State-owned New Zealand Post and its subsidiary Kiwibank had their credit ratings cut one notch by Standard & Poor's on the group's growing reliance on its banking operations and expectations of dwindling postal revenues.
The credit ratings were cut to A+ from AA-, with a stable outlook, as Kiwibank faces tough competition in the banking sector, and as NZ Post's traditional postal services shrinks and forces the state-owned enterprise to seek revenue elsewhere.
"The downgrade reflects our view of the group's significant contingent exposure to its large and growing banking operations, Kiwibank, as well as our expectation that NZ Post's revenue and earnings will increasingly be focused on the group's more competitive businesses such as parcels, express courier and financial service," S&P credit analyst Adrian Chow said.
"The stable outlook reflects our expectation that NZ Post will continue to reduce costs and improve the efficiency of its mail delivery network to offset the ongoing decline from standard-letter volumes," he said.
S&P put the group's ratings on a negative outlook in February, and in June Fitch Ratings said the pace of Kiwibank's growth plans was a risk to its AA credit rating.
NZ Post chief executive Brian Roche said the rating downgrade reflected the need for fundamental change in the mail business, which the SOE is "well-advanced" in laying out strategies to deal with those issues.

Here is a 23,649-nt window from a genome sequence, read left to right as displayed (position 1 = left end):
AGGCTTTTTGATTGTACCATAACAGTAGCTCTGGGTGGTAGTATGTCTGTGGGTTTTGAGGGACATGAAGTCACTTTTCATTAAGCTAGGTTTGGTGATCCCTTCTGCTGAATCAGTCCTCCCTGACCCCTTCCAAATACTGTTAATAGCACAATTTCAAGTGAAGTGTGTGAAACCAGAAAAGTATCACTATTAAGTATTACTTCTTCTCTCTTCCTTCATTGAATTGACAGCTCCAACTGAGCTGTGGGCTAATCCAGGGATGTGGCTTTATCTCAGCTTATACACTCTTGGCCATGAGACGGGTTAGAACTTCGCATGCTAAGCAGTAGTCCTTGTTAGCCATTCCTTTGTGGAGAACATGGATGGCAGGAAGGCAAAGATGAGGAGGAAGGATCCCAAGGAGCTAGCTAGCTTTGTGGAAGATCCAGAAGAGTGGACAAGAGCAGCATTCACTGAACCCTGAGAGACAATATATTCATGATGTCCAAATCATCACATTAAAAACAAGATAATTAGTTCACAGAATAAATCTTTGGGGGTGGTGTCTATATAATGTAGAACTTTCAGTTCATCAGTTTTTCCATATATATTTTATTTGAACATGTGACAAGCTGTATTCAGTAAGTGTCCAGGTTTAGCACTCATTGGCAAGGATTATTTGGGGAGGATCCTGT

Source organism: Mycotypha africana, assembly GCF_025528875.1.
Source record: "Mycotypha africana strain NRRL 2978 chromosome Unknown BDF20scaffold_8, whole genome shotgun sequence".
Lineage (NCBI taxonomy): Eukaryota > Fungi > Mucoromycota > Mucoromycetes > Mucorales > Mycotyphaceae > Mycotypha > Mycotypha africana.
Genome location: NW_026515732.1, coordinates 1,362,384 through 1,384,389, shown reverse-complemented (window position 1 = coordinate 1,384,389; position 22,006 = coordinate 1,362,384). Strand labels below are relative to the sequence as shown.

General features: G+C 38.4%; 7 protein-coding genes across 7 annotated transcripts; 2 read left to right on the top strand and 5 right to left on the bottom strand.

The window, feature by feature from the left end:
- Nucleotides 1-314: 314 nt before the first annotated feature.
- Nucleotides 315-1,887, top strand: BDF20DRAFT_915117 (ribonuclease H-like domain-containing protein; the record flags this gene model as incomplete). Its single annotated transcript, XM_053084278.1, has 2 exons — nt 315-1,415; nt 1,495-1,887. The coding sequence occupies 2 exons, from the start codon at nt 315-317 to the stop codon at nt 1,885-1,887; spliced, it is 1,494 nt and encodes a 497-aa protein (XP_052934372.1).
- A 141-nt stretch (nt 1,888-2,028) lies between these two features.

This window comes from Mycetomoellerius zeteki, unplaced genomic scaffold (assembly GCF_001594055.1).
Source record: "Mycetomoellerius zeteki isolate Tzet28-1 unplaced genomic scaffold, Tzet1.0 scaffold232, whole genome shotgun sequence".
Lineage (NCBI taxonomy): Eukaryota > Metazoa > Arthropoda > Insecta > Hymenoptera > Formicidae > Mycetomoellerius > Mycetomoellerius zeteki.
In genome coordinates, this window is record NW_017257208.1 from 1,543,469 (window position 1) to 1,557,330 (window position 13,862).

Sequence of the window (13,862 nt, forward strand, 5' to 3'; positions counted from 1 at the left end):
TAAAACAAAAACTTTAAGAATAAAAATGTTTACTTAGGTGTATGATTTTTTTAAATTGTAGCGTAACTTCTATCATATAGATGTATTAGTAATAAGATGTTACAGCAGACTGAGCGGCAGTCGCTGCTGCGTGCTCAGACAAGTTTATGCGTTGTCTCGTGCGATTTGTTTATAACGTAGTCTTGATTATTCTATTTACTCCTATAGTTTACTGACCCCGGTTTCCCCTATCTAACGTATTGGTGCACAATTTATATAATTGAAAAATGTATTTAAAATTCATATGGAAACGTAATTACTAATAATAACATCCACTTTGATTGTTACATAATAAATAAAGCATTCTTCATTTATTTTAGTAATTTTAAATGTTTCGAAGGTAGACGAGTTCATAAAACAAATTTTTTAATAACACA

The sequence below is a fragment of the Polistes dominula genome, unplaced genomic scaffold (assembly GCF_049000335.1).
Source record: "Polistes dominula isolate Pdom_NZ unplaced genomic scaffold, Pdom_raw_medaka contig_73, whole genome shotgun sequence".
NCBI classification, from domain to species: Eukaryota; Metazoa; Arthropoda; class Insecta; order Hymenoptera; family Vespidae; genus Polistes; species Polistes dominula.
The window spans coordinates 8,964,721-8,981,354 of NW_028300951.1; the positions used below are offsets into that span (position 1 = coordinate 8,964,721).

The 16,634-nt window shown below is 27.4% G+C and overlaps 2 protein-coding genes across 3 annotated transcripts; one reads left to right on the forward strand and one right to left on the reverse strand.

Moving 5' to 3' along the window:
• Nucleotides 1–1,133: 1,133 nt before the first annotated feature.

"New Zealand Post has developed and is evolving the plans to achieve a sustainable physical network as well as continuing with the strategies of growing the bank and creating a digital future," Roche said.
Earlier this month, NZ Post hired Grant Samuel to advise on finding an investment partner to help with growing its Localist deals and events website.
The rating on Kiwibank subsidiary Kiwi Capital Securities, the vehicle for its listed preference shares, was cut to BB+ from BBB-. Earlier this month that rating was upgraded to BBB- after S&P changed the application of its bank hybrid criteria.
The Kiwibank preference shares, which pay a coupon of 8.15 per cent, fell 0.8 per cent to $106 per $100 face value.
New Zealand Post's bonds listed on the NZX's debt market traded at a yield of 5.4 per cent, or $107.479 per $100 face value. The $200 million of debt matures in 2039 and pays annual interest of 7.5 per cent.